The o-family

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   Lower case
   The a-family
   The b-family
   The o-family
   The x-family
   The l-family
   The A-group
   The E-group
   The O-group


The o-family has only five letters.

The letter  s doesn’t look much like the other four. But at the outset, practising all five together is useful.

The curved letters fit the width and height of the zigzag. Here’s the path of the letter o.

You begin at the midline, on the right, and make a sideways movement to the left.

Make the left side with a gentle curve. Near the baseline, turn and make a sideways movement to the right. The bottom curve is shallow. The movement continues to the point where you started.

Finish with an upstroke to the starting point. The exit stroke of the letter o is always from the top.

Here are two exercises to get your hand ready for the o-family.

Begin with a line of zigzags. Give the upstrokes less pressure than the downstrokes. Half a dozen at a time are easier than a whole line. Make a few tracings.

Trace a line or two of the letter o. If that’s too difficult, go back to zigzags. But if it’s easy enough for you, try writing a line of the letter o, three joined together, and followed by a gap.

Five more paths
Three letters of the o-family have the left curve in common.

The path of the letter c begins on the right, and goes on like an incomplete path of the letter o.

The italic letter e begins at the midline, right at the top. A movement to the left turns into a curve.

The left side and the bottom are the same as in the letter c. Stop where it ends, and lift the pen. A second stroke begins at the same point as the first.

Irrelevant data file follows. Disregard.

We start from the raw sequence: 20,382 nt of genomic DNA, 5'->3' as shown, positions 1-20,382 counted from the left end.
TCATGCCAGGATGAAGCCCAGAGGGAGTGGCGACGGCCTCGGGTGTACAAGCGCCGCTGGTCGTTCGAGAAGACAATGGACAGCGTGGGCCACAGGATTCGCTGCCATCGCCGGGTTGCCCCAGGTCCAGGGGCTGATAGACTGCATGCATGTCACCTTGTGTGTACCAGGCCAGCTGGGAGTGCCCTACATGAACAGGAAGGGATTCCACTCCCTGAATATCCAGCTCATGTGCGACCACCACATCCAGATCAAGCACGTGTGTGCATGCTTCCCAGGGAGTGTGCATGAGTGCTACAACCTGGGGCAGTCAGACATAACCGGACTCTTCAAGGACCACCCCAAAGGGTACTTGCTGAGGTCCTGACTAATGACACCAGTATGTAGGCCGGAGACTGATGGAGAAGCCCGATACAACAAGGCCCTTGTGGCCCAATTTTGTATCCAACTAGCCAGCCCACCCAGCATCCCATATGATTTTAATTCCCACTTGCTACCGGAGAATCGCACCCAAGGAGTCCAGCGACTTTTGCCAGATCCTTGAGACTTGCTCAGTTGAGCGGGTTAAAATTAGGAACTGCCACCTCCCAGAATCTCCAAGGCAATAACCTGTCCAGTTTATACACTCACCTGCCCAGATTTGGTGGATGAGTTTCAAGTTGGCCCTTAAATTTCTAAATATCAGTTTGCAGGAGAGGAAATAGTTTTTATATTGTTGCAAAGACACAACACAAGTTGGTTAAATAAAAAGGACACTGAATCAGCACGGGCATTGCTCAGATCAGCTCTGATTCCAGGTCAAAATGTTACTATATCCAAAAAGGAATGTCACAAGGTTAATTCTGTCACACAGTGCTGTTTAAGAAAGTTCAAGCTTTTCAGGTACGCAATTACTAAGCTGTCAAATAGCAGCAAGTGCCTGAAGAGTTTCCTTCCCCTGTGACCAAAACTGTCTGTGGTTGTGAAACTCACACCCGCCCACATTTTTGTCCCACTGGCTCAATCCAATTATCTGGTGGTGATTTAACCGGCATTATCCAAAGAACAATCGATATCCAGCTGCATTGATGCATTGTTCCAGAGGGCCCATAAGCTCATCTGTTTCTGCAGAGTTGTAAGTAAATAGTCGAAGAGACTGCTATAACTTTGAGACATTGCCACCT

Begin with a movement to the right. Continue in a tight curve above the middle of the letter. A left sideways movement goes to the first curve. To make an exit stroke, turn back and join to the next letter.

Here’s how you connect from the letter e.

The join retraces the underside of the bowl. It continues as a straight line or as a shallow curve.

A second version of the letter e became popular in the seventeenth century.

If you want to write your letter e as a loop, remember to start high.

Begin above the middle, and move to the right into the bowl. A tight curve goes to the top. The rest is the same as usual.

For historical reasons, the ascender of the letter t is about half the height of other ascenders.

Standing between two letters l, the letter t is clearly lower. There used to be a rule about it: keep the ascender high enough for the reader to tell the letter t from the letter c.

Begin between the midline and the ascender line. Make a stem slightly to the left.

When you get close to the baseline, make a curve to the right, as in the letters c and e. Lift the pen, and move it toward the midline.

Finish with a horizontal bar that starts a little to the left of the stem. It is also the exit stroke.

It looks better if it’s slighly below the midline.

Difficult slant
In the letter s, proportions are important. The lower half should be slightly bigger than the upper.

A slanted line across the letter o is very useful for tracing exercises.

Begin at the midline, on the right, and make a sideways movement to the left.

The middle of the letter s is a straight line with curves on both ends.

The bottom curve is shallow. To make an exit stroke, go back the same way, and connect to the next letter.

The o-family needs plenty of practice. Be careful that the letters don’t turn into circles. They should fit your zigzag.